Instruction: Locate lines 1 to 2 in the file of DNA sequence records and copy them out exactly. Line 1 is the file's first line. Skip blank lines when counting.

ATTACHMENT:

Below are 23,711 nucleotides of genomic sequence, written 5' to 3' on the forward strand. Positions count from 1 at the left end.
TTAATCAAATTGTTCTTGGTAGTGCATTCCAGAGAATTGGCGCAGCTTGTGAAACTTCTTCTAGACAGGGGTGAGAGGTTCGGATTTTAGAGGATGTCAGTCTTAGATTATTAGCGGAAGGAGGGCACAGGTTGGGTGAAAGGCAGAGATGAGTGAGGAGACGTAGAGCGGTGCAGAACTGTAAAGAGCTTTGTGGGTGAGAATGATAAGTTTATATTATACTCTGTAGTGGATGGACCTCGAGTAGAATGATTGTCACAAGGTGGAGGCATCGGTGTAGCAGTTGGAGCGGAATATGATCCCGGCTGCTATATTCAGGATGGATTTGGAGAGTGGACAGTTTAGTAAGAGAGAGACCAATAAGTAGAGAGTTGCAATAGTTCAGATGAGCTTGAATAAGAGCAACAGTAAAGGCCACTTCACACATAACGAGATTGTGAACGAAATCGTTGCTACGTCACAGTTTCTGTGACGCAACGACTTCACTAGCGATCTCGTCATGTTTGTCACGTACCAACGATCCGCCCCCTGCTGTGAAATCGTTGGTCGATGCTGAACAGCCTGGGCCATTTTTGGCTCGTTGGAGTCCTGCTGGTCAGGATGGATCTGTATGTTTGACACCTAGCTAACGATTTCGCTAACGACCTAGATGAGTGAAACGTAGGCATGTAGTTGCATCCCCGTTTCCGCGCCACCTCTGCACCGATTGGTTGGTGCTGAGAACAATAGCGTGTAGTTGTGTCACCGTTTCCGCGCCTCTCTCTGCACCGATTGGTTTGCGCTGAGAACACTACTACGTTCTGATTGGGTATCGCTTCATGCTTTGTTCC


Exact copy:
Below are 23,711 nucleotides of genomic sequence, written 5' to 3' on the forward strand. Positions count from 1 at the left end.
TTAATCAAATTGTTCTTGGTAGTGCATTCCAGAGAATTGGCGCAGCTTGTGAAACTTCTTCTAGACAGGGGTGAGAGGTTCGGATTTTAGAGGATGTCAGTCTTAGATTATTAGCGGAAGGAGGGCACAGGTTGGGTGAAAGGCAGAGATGAGTGAGGAGACGTAGAGCGGTGCAGAACTGTAAAGAGCTTTGTGGGTGAGAATGATAAGTTTATATTATACTCTGTAGTGGATGGACCTCGAGTAGAATGATTGTCACAAGGTGGAGGCATCGGTGTAGCAGTTGGAGCGGAATATGATCCCGGCTGCTATATTCAGGATGGATTTGGAGAGTGGACAGTTTAGTAAGAGAGAGACCAATAAGTAGAGAGTTGCAATAGTTCAGATGAGCTTGAATAAGAGCAACAGTAAAGGCCACTTCACACATAACGAGATTGTGAACGAAATCGTTGCTACGTCACAGTTTCTGTGACGCAACGACTTCACTAGCGATCTCGTCATGTTTGTCACGTACCAACGATCCGCCCCCTGCTGTGAAATCGTTGGTCGATGCTGAACAGCCTGGGCCATTTTTGGCTCGTTGGAGTCCTGCTGGTCAGGATGGATCTGTATGTTTGACACCTAGCTAACGATTTCGCTAACGACCTAGATGAGTGAAACGTAGGCATGTAGTTGCATCCCCGTTTCCGCGCCACCTCTGCACCGATTGGTTGGTGCTGAGAACAATAGCGTGTAGTTGTGTCACCGTTTCCGCGCCTCTCTCTGCACCGATTGGTTTGCGCTGAGAACACTACTACGTTCTGATTGGGTATCGCTTCATGCTTTGTTCC